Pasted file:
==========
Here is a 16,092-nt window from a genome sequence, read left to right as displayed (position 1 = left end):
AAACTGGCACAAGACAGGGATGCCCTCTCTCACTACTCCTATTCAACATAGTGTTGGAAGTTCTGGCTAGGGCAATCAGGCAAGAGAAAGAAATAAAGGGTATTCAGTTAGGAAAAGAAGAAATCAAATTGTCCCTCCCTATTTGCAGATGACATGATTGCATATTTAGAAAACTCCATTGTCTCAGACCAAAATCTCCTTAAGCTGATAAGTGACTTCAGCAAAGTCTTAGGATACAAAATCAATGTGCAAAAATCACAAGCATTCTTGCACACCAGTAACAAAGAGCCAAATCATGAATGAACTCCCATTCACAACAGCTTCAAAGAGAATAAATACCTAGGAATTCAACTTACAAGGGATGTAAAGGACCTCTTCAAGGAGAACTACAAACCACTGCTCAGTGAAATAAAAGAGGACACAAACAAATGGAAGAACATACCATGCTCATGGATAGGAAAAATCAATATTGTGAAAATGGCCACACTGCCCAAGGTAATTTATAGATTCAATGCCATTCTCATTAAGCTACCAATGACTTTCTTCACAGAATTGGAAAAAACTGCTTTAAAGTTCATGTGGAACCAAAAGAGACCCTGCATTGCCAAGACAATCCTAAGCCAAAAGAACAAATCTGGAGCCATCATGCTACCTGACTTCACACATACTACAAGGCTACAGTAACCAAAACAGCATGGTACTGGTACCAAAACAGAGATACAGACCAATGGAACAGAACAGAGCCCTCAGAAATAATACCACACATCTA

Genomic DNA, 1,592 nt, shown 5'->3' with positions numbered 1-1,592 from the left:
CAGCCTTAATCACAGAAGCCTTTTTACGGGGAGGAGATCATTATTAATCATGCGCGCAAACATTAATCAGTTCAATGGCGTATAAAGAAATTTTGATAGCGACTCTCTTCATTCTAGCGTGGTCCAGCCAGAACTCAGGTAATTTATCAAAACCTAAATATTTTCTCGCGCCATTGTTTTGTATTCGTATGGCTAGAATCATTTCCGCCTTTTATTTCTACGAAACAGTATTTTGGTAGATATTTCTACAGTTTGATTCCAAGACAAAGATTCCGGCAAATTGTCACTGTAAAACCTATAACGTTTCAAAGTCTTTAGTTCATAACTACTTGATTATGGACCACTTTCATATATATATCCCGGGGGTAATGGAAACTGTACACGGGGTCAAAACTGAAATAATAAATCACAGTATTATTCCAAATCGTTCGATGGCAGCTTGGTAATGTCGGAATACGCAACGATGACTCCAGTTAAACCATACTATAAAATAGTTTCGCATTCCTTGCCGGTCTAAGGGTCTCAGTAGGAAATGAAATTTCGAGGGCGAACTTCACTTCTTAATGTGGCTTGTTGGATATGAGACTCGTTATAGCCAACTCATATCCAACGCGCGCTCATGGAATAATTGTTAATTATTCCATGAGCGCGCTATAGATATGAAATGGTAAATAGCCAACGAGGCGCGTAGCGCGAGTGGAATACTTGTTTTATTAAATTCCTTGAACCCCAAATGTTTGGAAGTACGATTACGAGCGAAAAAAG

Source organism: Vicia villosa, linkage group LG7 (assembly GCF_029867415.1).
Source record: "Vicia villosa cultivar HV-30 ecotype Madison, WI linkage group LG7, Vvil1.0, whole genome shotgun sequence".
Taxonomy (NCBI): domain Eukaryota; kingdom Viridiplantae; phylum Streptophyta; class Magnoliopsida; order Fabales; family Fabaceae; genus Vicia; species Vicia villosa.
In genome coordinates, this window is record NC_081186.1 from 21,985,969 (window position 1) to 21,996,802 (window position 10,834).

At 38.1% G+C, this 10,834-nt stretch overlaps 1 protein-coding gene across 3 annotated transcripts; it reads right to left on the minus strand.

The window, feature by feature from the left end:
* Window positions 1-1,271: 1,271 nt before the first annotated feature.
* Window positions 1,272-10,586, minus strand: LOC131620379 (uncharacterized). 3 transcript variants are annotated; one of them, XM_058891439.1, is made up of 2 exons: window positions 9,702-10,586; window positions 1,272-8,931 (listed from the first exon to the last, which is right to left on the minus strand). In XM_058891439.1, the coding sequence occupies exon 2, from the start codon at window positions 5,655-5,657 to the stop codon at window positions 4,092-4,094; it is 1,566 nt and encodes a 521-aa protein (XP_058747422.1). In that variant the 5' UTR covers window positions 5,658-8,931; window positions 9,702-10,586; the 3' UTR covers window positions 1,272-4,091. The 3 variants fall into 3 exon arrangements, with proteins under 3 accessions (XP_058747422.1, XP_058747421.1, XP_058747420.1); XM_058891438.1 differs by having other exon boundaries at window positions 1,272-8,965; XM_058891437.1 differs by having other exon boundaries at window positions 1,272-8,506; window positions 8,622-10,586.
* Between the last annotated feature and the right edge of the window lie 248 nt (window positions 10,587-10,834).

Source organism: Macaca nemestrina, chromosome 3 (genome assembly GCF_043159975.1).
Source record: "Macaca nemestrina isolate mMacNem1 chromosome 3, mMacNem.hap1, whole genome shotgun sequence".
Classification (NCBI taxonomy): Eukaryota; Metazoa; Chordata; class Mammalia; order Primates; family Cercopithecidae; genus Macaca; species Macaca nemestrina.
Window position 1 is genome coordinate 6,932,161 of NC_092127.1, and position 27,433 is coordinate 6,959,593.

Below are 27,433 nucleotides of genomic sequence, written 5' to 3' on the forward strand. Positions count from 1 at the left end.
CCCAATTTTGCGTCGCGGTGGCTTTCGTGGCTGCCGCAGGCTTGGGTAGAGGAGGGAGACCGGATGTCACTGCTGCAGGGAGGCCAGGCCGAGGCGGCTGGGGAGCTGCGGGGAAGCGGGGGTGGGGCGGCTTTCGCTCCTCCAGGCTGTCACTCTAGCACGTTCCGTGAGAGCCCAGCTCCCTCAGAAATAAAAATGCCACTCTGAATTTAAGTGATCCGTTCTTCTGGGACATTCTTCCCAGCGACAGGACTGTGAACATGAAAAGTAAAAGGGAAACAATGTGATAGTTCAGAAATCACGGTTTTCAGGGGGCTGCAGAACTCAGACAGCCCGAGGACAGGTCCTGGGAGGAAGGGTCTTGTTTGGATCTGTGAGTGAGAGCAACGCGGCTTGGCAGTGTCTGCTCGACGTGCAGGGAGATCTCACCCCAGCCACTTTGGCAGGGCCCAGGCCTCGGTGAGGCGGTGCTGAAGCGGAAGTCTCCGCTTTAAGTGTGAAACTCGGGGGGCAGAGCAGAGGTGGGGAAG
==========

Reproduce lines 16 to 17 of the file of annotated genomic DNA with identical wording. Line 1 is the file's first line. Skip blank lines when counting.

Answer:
Classification (NCBI taxonomy): Eukaryota; Metazoa; Chordata; class Mammalia; order Primates; family Cercopithecidae; genus Macaca; species Macaca nemestrina.
Window position 1 is genome coordinate 6,932,161 of NC_092127.1, and position 27,433 is coordinate 6,959,593.